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Hardware Confusion

[Page 2] The Old & the New

Pre-Built vs. Self-Built Systems

Before going any further, the first point I need to stress is that pre-built systems are almost always not optimal. Don't get me wrong, if you've bought a Dell system for example that doesn't mean you've messed up. For starters it all depends on what you use your machine for: a gamer really needs to squeeze the most out of their machine; those who just use their machine for basic Internet browsing don't need to focus on high performance. However pre-built systems have two major flaws which apply to everyone: they usually have hardware restrictions such as a locked BIOS (which negates the ability to overclock), or limited upgradeability; and more importantly they often have one or more bottlenecks due to these companies deciding to use cheaper/slower component(s) in certain areas to save on costs.

Don't get me wrong, there are some great gaming machines out there by companies like Dell and Alienware. So we can't just rule these machines out as being rubbish. And pre-built systems have come a long way in the last few years, with the manufacturers realizing that as their customers become more tech-savvy, they have to lift their game in providing decent machines.

But my point is that basically you can't go wrong if you purchase all your components separately and then build them yourself - or pay someone to put it together for you - into a unique and totally balanced system. For starters you usually get a better deal in terms of price if you pick and choose the optimal components at the best prices. You also don't have to pay a brand premium if you shop wisely. Finally, you gain an understanding of your system and what makes it tick if you take the time to research, buy and put together your own system. This really helps when troubleshooting any problems/incompatibilities further down the track. You're not reliant on the computer manufacturer's woeful tech support to help you out.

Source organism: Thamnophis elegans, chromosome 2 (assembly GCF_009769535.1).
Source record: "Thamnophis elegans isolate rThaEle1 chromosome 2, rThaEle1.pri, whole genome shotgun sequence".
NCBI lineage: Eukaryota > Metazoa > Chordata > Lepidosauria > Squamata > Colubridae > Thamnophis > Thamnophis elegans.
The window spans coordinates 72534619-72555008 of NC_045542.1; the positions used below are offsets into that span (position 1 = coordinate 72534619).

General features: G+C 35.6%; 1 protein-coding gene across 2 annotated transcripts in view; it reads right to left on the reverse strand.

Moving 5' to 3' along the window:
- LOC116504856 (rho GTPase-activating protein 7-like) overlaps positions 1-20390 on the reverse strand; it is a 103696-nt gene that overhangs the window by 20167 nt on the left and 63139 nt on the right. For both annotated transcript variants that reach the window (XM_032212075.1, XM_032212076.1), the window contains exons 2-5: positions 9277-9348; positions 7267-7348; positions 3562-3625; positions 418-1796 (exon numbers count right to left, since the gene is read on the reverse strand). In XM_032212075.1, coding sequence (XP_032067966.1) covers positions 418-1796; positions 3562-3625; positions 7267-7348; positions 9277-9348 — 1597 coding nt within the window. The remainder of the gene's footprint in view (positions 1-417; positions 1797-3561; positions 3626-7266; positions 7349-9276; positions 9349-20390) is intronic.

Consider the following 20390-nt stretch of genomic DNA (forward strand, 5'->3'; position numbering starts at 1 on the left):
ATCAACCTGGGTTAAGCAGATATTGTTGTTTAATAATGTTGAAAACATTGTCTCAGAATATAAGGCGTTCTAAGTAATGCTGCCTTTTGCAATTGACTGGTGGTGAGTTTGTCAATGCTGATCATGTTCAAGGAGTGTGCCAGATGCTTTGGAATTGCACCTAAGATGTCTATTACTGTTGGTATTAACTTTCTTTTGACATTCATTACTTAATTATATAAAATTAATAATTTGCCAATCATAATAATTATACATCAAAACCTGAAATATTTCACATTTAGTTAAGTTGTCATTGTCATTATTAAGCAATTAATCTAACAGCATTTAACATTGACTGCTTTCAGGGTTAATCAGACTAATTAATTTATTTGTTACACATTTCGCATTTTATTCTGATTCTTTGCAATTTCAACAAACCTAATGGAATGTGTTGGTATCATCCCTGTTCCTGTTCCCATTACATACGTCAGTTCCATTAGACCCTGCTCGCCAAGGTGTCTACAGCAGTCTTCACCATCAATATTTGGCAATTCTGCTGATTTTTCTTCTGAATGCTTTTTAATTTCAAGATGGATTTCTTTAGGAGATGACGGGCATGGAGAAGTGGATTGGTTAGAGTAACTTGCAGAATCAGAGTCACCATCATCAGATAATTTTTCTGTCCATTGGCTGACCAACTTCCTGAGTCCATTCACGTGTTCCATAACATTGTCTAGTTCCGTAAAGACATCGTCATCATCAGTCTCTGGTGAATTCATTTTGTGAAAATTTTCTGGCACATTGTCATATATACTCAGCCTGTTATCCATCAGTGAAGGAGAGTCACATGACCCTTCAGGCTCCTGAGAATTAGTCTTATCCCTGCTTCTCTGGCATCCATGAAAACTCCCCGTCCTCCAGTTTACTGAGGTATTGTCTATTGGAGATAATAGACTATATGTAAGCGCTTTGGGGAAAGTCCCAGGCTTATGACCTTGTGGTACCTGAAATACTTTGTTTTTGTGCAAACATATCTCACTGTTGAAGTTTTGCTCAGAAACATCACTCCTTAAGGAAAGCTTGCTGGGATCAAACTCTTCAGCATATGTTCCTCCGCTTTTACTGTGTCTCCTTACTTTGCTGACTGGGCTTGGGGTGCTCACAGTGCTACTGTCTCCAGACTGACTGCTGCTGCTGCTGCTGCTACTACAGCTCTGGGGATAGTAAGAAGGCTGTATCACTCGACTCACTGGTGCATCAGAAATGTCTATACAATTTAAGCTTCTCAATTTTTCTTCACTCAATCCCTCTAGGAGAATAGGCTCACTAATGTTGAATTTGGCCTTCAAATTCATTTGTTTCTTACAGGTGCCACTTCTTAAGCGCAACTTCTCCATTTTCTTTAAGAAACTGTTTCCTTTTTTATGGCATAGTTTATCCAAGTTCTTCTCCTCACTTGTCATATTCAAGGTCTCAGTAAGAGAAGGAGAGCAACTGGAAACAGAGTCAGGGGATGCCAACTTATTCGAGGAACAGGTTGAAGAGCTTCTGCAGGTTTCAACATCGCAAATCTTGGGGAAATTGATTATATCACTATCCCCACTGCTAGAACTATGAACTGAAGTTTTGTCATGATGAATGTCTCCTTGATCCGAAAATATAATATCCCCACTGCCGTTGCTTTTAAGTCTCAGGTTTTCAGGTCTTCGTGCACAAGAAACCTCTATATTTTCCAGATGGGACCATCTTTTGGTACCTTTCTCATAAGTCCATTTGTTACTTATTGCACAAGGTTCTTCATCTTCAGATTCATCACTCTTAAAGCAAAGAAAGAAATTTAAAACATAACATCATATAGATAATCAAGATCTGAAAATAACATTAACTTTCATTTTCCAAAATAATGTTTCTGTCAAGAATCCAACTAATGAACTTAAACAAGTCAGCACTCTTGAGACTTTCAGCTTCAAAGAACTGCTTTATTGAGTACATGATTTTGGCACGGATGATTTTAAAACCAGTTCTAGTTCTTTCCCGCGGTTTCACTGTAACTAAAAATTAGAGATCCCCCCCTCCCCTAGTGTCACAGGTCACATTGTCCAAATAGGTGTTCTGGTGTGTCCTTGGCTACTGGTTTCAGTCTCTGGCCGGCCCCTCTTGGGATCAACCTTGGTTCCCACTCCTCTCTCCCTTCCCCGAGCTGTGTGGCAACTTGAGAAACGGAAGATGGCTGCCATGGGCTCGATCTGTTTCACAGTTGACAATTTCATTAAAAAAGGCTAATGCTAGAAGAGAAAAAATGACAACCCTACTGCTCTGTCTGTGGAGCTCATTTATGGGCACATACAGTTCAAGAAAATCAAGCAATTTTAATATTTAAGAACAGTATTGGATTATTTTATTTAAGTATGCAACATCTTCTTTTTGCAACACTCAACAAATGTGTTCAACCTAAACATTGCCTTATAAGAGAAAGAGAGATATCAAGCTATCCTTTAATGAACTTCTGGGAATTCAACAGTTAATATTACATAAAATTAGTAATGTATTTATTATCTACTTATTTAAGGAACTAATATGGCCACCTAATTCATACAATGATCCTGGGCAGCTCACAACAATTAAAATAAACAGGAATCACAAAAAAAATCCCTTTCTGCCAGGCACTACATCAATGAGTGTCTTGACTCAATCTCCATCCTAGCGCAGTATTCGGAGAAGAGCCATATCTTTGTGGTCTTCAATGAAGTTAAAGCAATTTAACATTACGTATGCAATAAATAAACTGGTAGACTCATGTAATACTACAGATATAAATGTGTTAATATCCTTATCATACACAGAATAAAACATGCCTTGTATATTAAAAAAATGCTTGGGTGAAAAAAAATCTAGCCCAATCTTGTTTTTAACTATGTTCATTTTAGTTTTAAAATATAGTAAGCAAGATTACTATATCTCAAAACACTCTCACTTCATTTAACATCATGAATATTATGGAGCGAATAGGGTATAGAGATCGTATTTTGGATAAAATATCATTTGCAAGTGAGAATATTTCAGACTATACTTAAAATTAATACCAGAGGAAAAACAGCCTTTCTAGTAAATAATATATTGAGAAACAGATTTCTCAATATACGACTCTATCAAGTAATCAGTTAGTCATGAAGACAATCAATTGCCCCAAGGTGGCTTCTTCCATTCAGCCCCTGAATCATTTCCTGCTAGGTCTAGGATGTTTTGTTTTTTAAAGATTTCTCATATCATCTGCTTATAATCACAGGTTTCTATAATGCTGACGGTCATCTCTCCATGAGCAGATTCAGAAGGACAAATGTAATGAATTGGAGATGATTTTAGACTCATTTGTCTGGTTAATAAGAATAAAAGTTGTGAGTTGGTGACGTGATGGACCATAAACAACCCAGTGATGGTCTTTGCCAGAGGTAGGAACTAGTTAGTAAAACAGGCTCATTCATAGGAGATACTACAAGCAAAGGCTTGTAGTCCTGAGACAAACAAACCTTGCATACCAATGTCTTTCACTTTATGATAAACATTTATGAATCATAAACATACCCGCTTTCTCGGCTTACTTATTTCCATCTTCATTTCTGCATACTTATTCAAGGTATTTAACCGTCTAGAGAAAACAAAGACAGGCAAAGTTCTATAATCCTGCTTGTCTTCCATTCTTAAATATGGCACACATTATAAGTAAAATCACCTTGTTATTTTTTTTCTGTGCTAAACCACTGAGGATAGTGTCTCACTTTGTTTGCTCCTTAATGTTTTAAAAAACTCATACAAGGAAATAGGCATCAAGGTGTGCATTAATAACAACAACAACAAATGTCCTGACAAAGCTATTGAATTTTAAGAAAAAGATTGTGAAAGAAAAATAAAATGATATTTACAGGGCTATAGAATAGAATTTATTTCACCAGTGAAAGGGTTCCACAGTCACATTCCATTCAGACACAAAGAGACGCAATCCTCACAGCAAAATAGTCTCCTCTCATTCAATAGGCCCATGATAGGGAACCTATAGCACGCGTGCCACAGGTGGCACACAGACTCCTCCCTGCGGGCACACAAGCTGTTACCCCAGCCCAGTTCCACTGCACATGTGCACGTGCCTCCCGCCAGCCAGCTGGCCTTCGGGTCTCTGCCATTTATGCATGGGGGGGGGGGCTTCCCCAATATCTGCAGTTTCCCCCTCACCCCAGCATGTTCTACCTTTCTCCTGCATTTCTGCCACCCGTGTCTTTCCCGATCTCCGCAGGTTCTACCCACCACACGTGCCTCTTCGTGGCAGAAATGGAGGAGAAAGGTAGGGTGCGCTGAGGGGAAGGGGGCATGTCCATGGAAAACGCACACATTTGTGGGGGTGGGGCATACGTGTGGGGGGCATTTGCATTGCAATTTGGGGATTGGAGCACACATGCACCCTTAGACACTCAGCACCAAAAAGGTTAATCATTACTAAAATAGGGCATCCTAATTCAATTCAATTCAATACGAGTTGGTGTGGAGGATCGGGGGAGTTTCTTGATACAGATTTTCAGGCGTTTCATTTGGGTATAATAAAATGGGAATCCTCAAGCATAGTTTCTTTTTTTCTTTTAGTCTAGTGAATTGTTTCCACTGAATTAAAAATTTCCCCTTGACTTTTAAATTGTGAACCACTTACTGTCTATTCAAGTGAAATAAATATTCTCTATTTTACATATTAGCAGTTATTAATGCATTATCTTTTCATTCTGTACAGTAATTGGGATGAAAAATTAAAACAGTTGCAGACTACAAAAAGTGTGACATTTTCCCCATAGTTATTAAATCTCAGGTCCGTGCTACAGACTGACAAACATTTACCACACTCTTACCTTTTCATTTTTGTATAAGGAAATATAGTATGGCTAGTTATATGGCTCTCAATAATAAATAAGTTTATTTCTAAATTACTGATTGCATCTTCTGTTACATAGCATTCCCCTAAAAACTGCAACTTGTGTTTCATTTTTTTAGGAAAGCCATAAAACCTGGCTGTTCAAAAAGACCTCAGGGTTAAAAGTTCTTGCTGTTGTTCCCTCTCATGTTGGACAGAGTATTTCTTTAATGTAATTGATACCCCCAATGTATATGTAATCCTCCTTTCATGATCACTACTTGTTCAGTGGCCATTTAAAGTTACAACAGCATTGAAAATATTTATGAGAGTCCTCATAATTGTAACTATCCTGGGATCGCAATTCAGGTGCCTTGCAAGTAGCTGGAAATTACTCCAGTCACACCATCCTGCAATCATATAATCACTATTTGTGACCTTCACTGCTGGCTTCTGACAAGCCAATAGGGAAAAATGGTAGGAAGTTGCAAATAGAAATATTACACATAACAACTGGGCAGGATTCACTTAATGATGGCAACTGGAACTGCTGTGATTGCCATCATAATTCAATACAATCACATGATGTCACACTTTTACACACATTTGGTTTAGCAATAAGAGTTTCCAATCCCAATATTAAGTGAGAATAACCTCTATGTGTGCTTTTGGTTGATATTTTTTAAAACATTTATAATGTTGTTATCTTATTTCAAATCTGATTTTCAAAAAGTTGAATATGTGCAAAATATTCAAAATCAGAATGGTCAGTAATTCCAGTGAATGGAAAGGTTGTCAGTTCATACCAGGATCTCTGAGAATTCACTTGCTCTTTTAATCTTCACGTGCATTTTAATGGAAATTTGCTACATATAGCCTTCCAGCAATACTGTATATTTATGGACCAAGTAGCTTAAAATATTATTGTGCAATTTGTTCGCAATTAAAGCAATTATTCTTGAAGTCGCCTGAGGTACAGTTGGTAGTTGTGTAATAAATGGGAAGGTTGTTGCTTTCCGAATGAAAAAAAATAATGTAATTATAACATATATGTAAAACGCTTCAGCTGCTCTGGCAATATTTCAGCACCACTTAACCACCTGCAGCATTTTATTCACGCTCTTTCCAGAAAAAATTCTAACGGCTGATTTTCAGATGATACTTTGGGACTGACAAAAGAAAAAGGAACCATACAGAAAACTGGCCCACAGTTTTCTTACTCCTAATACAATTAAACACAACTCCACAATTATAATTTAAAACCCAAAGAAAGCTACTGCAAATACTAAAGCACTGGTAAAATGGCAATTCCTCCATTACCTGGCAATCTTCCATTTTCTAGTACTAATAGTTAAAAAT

Of course some people just don't have the time, patience or confidence to build their own systems, and that's totally understandable. The whole point of this article however is to show you that at the very least you should do a bit of research into how the various components of your system work together, and hence even if you go shopping for a pre-built PC you will at least know what to look out for when examining system specifications.

In my case the system I have built simply is not available from any major manufacturer as a pre-built system. Nor would I have confidence in them putting it together to the standards I require (e.g. tidying up the internal cabling, using the correct BIOS version, etc). So my path has been, and always will be a self-built system. Let's take a look at it below.

The Old and the New

Before getting on to the new system, the first thing you may be wondering about is what system did I have before upgrading to the new one.

Old System Specifications

CPU: Intel Pentium4 2.66GHz

Motherboard: ASUS P4G8X Deluxe Granite Bay

RAM: 2 x 512MB Corsair TwinXMS PC-3200LL (2-2-2-5)

Graphics: GeCube Radeon 9800 Pro 128MB AGP

Sound: Creative Audigy

Hard Drive: 80GB Seagate Barracuda V SATA

CDRW Drive: AOpen CRW4048 CD/RW

DVD Drive: Pioneer 114S 10xDVD

Monitor: 19" LG StudioWorks 995E CRT

Input: Microsoft Keyboard + Wireless Optical Mouse

Sound: Altec-Lansing ACS45.1 Speakers

Power Supply: Antec 480W TruePower PSU